Ed. Note: Composer Ellen Reid (Music MFA 11) is at the Edinburgh Fringe Festival this month with a contingent of CalArtians involved in various works at the festival. She’ll be blogging from Edinburgh and introducing 24700 viewers to the CalArts’ productions. Here’s the first post in the series.
The streets of Edinburgh, Scotland, which can feel dreary and desolate during the cold, winter months, are currently bustling with art makers and art lovers who have traveled from all over the world to the Edinburgh Fringe Festival (Aug. 6-30). The festival, which started in 1947 as an alternative to the Edinburgh International Festival, has sprouted into one of the largest performing arts festivals in the world.
Music, opera, theater, dance, comedy, puppetry and everything in between come together in this medieval cobblestoned city for three weeks every August. This year, the CalArts School of Theater has contributed five different pieces to the Fringe Festival. These pieces create a diverse line-up which features the work from current students and recent alumni.
One of the CalArtian works at the Fringe is Silken Veils, written and performed by Leila Ghaznavi (Theater MFA 10), and features Evan Hyde (Theater BFA 11), Cady Zuckerman (Theater MFA 10) and Warren St. George II (Theater BFA 12). Silken Veils has received the honor of being nominated for a Fringe First Award, an award given by the Scottish national paper, The Scotsman.
Ghaznavi made a commitment to herself that she would bring a show to Edinburgh this summer. Throughout last year she developed Silken Veils at the O’Neill Puppetry Conference, the CalArts Coffee House Theater, the Hollywood Fringe Festival, and now she’s getting feedback from audiences in Edinburgh. And the feedback is glowing.
Silken Veils deals with Iranian/American identity, and it has greatly benefitted from being shared with an international audience. “At CalArts the shows run three or four days. This type of longer run allows us to develop each step [of the story] and to flesh it out,” says Ghaznavi.
St. George explains that the enthusiasm of the people around the Fringe has allowed the cast to be more daring in their creative choices, knowing that they’ll be supported. He adds that the actors and creators in Silken Veils have been able to mature and deepen in their understanding of the piece, and the tremendous feedback from reviewers and the public has also allowed them to deepen in their understanding of themselves as artists.
Floozy, written by Amy Tofte (Playwriting MFA 11), is another CalArtian Fringe production. Here’s a brief description of the play, from the Fringe Festival:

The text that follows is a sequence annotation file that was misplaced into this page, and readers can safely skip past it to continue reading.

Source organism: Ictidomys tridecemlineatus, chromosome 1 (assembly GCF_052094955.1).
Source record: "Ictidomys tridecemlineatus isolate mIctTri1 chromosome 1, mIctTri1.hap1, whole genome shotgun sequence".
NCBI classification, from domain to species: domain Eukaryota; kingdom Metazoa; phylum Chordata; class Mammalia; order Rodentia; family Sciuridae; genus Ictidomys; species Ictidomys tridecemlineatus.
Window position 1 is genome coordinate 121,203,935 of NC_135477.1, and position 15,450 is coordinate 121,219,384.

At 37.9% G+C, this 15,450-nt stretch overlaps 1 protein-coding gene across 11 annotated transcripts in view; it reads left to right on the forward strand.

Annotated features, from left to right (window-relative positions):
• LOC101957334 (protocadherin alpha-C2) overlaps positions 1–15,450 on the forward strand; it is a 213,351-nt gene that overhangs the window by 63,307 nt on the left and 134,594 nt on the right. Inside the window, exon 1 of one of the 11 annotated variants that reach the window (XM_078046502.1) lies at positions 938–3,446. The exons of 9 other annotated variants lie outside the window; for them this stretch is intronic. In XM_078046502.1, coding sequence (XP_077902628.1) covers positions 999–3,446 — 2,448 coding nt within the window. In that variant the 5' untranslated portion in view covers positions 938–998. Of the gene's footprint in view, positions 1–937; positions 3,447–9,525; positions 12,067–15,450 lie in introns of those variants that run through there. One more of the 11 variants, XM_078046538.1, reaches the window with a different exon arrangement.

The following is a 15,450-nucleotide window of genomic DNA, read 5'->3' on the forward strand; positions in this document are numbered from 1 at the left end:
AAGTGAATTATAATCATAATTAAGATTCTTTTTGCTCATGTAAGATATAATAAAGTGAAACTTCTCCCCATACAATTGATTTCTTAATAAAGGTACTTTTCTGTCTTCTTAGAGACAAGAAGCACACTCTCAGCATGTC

Between farcical comedy and spine-tingling horror exists the space for a young woman’s pursuit of love and human connection; even if for only one night, and with the totally wrong person. Five characters smash together in this bizarre tale of unrequited judgment, sexual appetites and devoted love…
The play originally clocked in at about 90 minutes, but Tofte realized that in order for it to get to Edinburgh, she needed to significantly cut the script to be under an hour. Determined, Tofte did it, “because everyone cool comes [to Edinburgh] eventually,” she adds with a laugh.
The cuts and proved to be a positive move, yielding a tighter story and helping to clarify what is absolutely necessary to the piece, Tofte explains.
Actor Evan Hyde, who is in three out of the four CalArts productions (including both Floozy and Silken Veils), pointed out how the Edinburgh festival audience is significantly different than a CalArts audience of friends and peers. “Here you sink or swim,” says Hyde.
Additional CalArtians involved with Floozy include director Pacho Valez (Film/Video MFA 09), Joss Glennie-Smith (Theater BFA 11), Michael Pignatelli (Theater MFA 12), Alejandra Bursik-Cervantes (Theater BFA 10) and Zuckerman, who’s also featured in Silken Veils.
While the experience in Edinburgh has allowed many of the CalArtians to wed their interests in theater and travel, Zuckerman also credits her time at the Fringe Festival for helping her “come into my own as an actor and the opportunity of not having to explain why I’ve decided to devote my life to such a profession.”
Stay tuned for more updates from the Fringe.